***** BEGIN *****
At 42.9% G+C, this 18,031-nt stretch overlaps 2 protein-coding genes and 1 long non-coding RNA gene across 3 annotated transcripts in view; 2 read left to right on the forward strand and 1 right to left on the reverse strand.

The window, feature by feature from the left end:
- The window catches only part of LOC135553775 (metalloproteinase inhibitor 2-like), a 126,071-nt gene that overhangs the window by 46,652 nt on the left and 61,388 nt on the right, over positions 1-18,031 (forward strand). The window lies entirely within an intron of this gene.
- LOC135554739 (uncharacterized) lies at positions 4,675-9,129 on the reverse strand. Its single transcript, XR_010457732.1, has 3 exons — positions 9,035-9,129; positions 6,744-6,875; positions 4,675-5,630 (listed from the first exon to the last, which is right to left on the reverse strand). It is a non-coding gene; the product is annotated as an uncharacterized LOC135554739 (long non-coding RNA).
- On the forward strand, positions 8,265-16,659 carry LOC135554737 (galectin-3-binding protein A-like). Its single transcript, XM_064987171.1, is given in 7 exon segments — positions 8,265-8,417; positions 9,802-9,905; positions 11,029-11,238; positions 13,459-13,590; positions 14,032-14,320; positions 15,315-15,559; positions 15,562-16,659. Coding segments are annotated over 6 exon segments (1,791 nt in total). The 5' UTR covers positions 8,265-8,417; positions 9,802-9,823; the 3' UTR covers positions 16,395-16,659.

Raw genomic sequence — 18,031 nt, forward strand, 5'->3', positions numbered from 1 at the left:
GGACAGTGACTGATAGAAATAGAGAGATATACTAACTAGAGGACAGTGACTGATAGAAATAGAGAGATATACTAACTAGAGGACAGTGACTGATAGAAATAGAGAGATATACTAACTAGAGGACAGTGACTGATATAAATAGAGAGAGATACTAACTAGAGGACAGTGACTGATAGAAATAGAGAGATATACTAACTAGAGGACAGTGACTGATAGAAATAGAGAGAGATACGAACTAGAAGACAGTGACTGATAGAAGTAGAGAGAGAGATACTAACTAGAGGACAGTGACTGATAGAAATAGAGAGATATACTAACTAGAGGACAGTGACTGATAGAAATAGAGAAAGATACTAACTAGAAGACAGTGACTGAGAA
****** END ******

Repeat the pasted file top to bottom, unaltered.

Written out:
At 42.9% G+C, this 18,031-nt stretch overlaps 2 protein-coding genes and 1 long non-coding RNA gene across 3 annotated transcripts in view; 2 read left to right on the forward strand and 1 right to left on the reverse strand.

The window, feature by feature from the left end:
- The window catches only part of LOC135553775 (metalloproteinase inhibitor 2-like), a 126,071-nt gene that overhangs the window by 46,652 nt on the left and 61,388 nt on the right, over positions 1-18,031 (forward strand). The window lies entirely within an intron of this gene.
- LOC135554739 (uncharacterized) lies at positions 4,675-9,129 on the reverse strand. Its single transcript, XR_010457732.1, has 3 exons — positions 9,035-9,129; positions 6,744-6,875; positions 4,675-5,630 (listed from the first exon to the last, which is right to left on the reverse strand). It is a non-coding gene; the product is annotated as an uncharacterized LOC135554739 (long non-coding RNA).
- On the forward strand, positions 8,265-16,659 carry LOC135554737 (galectin-3-binding protein A-like). Its single transcript, XM_064987171.1, is given in 7 exon segments — positions 8,265-8,417; positions 9,802-9,905; positions 11,029-11,238; positions 13,459-13,590; positions 14,032-14,320; positions 15,315-15,559; positions 15,562-16,659. Coding segments are annotated over 6 exon segments (1,791 nt in total). The 5' UTR covers positions 8,265-8,417; positions 9,802-9,823; the 3' UTR covers positions 16,395-16,659.

Raw genomic sequence — 18,031 nt, forward strand, 5'->3', positions numbered from 1 at the left:
GGACAGTGACTGATAGAAATAGAGAGATATACTAACTAGAGGACAGTGACTGATAGAAATAGAGAGATATACTAACTAGAGGACAGTGACTGATAGAAATAGAGAGATATACTAACTAGAGGACAGTGACTGATATAAATAGAGAGAGATACTAACTAGAGGACAGTGACTGATAGAAATAGAGAGATATACTAACTAGAGGACAGTGACTGATAGAAATAGAGAGAGATACGAACTAGAAGACAGTGACTGATAGAAGTAGAGAGAGAGATACTAACTAGAGGACAGTGACTGATAGAAATAGAGAGATATACTAACTAGAGGACAGTGACTGATAGAAATAGAGAAAGATACTAACTAGAAGACAGTGACTGAGAA